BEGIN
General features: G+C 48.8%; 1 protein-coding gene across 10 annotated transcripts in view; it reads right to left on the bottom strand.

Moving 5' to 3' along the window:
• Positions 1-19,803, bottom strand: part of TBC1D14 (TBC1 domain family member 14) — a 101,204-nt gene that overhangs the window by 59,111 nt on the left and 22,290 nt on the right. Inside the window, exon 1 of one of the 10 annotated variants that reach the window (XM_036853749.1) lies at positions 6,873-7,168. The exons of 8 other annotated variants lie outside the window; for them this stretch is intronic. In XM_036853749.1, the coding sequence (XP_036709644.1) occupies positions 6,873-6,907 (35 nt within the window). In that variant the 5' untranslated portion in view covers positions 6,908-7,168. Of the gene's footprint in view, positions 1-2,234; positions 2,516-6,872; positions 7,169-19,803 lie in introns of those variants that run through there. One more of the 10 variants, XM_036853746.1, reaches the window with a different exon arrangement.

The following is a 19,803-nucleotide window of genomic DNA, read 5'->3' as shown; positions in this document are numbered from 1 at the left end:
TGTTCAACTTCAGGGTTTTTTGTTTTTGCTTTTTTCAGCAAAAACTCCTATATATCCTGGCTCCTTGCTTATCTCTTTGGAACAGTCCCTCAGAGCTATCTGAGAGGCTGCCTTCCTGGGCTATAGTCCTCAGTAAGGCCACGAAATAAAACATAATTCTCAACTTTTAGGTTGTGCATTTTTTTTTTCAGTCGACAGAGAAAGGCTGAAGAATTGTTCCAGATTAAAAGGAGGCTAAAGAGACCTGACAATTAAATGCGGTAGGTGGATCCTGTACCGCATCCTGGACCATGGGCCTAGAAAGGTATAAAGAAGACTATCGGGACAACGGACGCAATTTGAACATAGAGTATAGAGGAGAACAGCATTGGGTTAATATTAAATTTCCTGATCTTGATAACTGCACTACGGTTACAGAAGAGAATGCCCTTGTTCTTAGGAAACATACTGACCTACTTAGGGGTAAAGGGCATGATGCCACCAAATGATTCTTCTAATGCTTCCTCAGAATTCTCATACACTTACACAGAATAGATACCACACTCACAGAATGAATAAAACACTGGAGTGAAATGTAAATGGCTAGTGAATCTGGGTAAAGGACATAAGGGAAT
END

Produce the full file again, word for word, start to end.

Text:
General features: G+C 48.8%; 1 protein-coding gene across 10 annotated transcripts in view; it reads right to left on the bottom strand.

Moving 5' to 3' along the window:
• Positions 1-19,803, bottom strand: part of TBC1D14 (TBC1 domain family member 14) — a 101,204-nt gene that overhangs the window by 59,111 nt on the left and 22,290 nt on the right. Inside the window, exon 1 of one of the 10 annotated variants that reach the window (XM_036853749.1) lies at positions 6,873-7,168. The exons of 8 other annotated variants lie outside the window; for them this stretch is intronic. In XM_036853749.1, the coding sequence (XP_036709644.1) occupies positions 6,873-6,907 (35 nt within the window). In that variant the 5' untranslated portion in view covers positions 6,908-7,168. Of the gene's footprint in view, positions 1-2,234; positions 2,516-6,872; positions 7,169-19,803 lie in introns of those variants that run through there. One more of the 10 variants, XM_036853746.1, reaches the window with a different exon arrangement.

The following is a 19,803-nucleotide window of genomic DNA, read 5'->3' as shown; positions in this document are numbered from 1 at the left end:
TGTTCAACTTCAGGGTTTTTTGTTTTTGCTTTTTTCAGCAAAAACTCCTATATATCCTGGCTCCTTGCTTATCTCTTTGGAACAGTCCCTCAGAGCTATCTGAGAGGCTGCCTTCCTGGGCTATAGTCCTCAGTAAGGCCACGAAATAAAACATAATTCTCAACTTTTAGGTTGTGCATTTTTTTTTTCAGTCGACAGAGAAAGGCTGAAGAATTGTTCCAGATTAAAAGGAGGCTAAAGAGACCTGACAATTAAATGCGGTAGGTGGATCCTGTACCGCATCCTGGACCATGGGCCTAGAAAGGTATAAAGAAGACTATCGGGACAACGGACGCAATTTGAACATAGAGTATAGAGGAGAACAGCATTGGGTTAATATTAAATTTCCTGATCTTGATAACTGCACTACGGTTACAGAAGAGAATGCCCTTGTTCTTAGGAAACATACTGACCTACTTAGGGGTAAAGGGCATGATGCCACCAAATGATTCTTCTAATGCTTCCTCAGAATTCTCATACACTTACACAGAATAGATACCACACTCACAGAATGAATAAAACACTGGAGTGAAATGTAAATGGCTAGTGAATCTGGGTAAAGGACATAAGGGAAT